The move from tight end early in his prep career to offensive tackle quickly led to the acclaim Mike McGlinchey is garnering as he heads into the 2015 season with an extremely bright future and three years of eligibility ahead of him.
Scout was all over McGlinchey’s potential when it rated him the No. 1 offensive tackle in Pennsylvania, the No. 2 offensive tackle in the East, the No. 8 overall player at his position, and the 90th overall prospect in the country.
The first cousin of former Boston College quarterback and current Atlanta Falcons quarterback Matt Ryan, McGlinchey was on the cusp throughout the 2014 season of working his way into significant playing time if not the starting lineup.
But as Christian Lombard continued to fight through back problems, McGlinchey remained in a backup role until Lombard could no longer play through his physical ailments in the final regular-season game versus USC. Notre Dame’s offense showed some life in the second half against the Trojans with another red-shirt freshman – Malik Zaire – providing a spark at quarterback.
McGlinchey admitted that he had lunging issues in his first career start against LSU in the Music City Bowl, as well as a stomach ailment. But he and the rest of the line sparked a surprisingly impactful rushing attack against the Tigers in the 31-28 upset victory.
This spring, McGlinchey made significant strides in his game, gaining better control of his 6-foot-7 ½, 310-pound frame and staying on his feet in the open field. By getting his weight underneath him, coupled with virtually unprecedented length at offensive tackle for the Irish, McGlinchey has put himself in position to make a run at stardom.
McGlinchey becomes one of the focal points of an offensive line heaped with praise in the spring and pre-season as the Irish place a greater emphasis on the rushing attack. Notre Dame benefits from the long, rangy right tackle who not only helps set a tone in the rushing department, but uses his length to keep outside pass rushers in check.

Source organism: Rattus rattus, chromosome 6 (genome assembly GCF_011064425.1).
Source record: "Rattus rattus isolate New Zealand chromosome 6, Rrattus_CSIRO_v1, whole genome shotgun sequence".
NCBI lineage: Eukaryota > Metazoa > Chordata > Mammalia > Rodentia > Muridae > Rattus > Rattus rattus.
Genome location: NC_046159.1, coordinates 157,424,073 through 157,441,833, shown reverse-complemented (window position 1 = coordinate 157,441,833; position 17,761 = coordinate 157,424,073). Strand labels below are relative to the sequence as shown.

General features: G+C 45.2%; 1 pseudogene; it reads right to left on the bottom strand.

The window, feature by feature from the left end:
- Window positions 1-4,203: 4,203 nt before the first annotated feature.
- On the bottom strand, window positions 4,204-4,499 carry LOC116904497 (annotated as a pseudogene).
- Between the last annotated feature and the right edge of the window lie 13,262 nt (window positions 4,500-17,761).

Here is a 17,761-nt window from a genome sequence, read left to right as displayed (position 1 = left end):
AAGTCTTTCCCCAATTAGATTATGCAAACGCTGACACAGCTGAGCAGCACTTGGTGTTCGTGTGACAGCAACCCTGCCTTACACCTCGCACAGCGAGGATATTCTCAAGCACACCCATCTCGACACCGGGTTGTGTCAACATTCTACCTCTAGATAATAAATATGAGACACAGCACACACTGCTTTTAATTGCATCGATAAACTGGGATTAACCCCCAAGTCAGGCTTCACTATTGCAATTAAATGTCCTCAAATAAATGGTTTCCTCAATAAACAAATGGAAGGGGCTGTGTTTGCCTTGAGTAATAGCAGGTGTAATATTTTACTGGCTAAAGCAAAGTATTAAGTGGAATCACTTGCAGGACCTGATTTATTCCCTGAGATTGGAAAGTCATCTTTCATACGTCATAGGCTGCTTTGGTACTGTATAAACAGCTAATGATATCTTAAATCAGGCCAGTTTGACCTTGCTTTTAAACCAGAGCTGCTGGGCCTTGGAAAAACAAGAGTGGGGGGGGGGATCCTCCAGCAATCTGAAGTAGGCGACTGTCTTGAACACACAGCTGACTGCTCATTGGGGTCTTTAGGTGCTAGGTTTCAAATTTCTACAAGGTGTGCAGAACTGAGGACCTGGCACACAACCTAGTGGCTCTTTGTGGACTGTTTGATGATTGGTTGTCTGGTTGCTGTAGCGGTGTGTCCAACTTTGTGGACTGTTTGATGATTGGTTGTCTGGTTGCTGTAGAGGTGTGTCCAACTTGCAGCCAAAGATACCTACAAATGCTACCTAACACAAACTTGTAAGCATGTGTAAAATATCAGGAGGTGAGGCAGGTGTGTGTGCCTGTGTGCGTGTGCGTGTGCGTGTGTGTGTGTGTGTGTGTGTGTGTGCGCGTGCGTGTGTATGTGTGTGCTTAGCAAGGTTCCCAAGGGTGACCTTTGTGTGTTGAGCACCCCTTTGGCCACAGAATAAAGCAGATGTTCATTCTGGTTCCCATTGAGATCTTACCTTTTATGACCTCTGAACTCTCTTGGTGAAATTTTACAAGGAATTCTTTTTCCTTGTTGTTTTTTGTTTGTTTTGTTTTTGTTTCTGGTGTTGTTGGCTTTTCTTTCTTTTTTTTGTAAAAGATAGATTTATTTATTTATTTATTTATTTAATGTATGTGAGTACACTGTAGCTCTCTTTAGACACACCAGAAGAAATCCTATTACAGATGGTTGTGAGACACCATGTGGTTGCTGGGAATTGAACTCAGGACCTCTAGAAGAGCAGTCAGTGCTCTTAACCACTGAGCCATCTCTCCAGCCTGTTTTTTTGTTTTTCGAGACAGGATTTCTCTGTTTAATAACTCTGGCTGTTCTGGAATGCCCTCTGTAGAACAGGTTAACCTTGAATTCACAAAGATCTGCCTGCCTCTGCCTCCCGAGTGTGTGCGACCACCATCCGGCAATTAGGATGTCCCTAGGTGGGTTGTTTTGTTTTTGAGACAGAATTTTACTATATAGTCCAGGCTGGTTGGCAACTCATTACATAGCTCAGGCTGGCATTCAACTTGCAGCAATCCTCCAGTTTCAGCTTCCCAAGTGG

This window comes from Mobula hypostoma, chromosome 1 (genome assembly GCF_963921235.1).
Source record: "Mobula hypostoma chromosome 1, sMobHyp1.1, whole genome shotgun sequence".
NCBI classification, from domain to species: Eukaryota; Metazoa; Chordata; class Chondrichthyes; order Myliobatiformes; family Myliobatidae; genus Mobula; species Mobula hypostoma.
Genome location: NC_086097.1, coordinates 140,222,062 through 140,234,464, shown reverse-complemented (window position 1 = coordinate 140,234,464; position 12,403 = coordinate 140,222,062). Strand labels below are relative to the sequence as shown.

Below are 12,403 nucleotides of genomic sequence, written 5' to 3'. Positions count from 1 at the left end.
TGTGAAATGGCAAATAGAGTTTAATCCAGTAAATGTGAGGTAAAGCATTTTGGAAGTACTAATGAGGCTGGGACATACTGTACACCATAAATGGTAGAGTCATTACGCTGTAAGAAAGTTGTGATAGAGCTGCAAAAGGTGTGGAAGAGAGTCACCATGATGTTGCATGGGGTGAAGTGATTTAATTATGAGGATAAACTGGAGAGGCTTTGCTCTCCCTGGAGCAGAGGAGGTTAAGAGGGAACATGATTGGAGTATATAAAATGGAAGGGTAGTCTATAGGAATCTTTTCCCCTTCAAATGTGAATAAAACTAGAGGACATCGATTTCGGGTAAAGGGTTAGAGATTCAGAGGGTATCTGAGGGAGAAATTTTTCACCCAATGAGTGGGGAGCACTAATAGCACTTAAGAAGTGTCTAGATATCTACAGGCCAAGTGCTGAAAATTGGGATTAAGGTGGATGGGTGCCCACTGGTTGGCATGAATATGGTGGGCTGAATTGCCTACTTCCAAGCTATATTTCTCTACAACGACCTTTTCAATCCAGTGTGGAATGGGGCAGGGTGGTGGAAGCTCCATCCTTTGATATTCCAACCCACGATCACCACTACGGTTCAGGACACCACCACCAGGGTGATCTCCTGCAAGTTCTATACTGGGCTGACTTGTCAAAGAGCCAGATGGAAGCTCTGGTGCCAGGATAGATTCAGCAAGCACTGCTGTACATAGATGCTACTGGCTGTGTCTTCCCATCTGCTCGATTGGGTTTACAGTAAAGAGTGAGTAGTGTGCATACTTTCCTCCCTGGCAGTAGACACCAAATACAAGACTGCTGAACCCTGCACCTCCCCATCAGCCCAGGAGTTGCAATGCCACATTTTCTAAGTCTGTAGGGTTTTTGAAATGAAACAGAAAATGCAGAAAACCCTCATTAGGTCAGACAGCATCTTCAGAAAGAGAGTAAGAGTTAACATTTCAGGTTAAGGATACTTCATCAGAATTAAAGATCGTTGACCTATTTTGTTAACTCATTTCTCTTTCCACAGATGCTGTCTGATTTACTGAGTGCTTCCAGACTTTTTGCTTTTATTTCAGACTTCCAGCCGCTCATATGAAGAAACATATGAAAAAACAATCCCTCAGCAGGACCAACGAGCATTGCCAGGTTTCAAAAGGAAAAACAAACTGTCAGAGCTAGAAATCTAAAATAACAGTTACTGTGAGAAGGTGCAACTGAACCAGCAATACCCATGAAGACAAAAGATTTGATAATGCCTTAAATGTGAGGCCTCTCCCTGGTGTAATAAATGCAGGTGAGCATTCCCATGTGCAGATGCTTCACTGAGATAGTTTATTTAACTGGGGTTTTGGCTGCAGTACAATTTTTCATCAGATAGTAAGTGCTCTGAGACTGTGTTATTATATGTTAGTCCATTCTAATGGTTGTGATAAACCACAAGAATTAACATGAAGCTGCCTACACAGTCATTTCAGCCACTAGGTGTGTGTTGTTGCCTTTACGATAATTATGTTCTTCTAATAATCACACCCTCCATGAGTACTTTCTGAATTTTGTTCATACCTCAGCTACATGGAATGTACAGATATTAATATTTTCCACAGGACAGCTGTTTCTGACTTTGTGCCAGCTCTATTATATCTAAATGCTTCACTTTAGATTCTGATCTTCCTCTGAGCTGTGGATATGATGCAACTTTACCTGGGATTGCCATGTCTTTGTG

McGlinchey falls back into an old habit of lunging in the ground game and struggles with pass rushers off the edge – a skill he’s still learning after playing tight end early in his prep career -- prompting offensive line coach Harry Hiestand to give red-shirt freshman Alex Bars a look at right tackle.
Here are some physical comparisons, although none were quite like McGlinchey’s body type nor athletic prowess – Lindsay Knapp (6-foot-6, 271; 1989-92), Mike Doughty (6-foot-7, 310; 1994-97), Mike Rosenthal (6-7, 300; 1995-98), Kurt Vollers (6-foot-7, 312; 1998-2001); Brennan Curtin (6-foot-8, 310; 2000-02), Mark LeVoir (6-foot-7, 310; 2002-05) and Sam Young (6-foot-8, 320; 2006-09).
Career comparison-wise, Mark LeVoir did not play a significant role as a freshman in 2002, but he emerged as the starting right tackle the following year where he answered the opening bell 37 straight games for the Irish from 2003-05. McGlinchey could be in for a similar run.
Right on schedule. McGlinchey has rewarded Scout for its confidence in him as he was coming out of William Penn Charter School in Philadelphia by not only setting himself up to be a three-year starter who made a significant late-season contribution in his red-shirt freshman season, but perhaps national acclaim considering a) the improvements he made during the spring and b) his high ceiling.
McGlinchey appeared to make such significant strides between his first career start in late-December through spring drills, one is tempted to say the 6-foot-7 ½, 310-pound has been as his best in a Notre Dame uniform during the 15 practices in March/April.
But we’re restricting it to game competition, and McGlinchey answered the bell in the Music City Bowl in place of the injured Christian Lombard. Despite it being his first start and despite the fact he was vomiting during the game with an apparent touch of the flu, the Irish rushed for 263 yards (5.2 per carry) and three rushing touchdowns with McGlinchey’s length and aggressiveness bothering LSU’s defensive front.
“The fun thing about offensive line play is there’s always something to work on. One day you’ll go into a practice thinking, ‘I’ve got to work my punch and pass pro,’ and then the next day, your head’s going forward again. You’ve just got to keep tinkering with it and smoothing it out. That’s the cool part of the game. It’s definitely an ongoing process all the time.”
-- Mike McGlinchey in April, 2015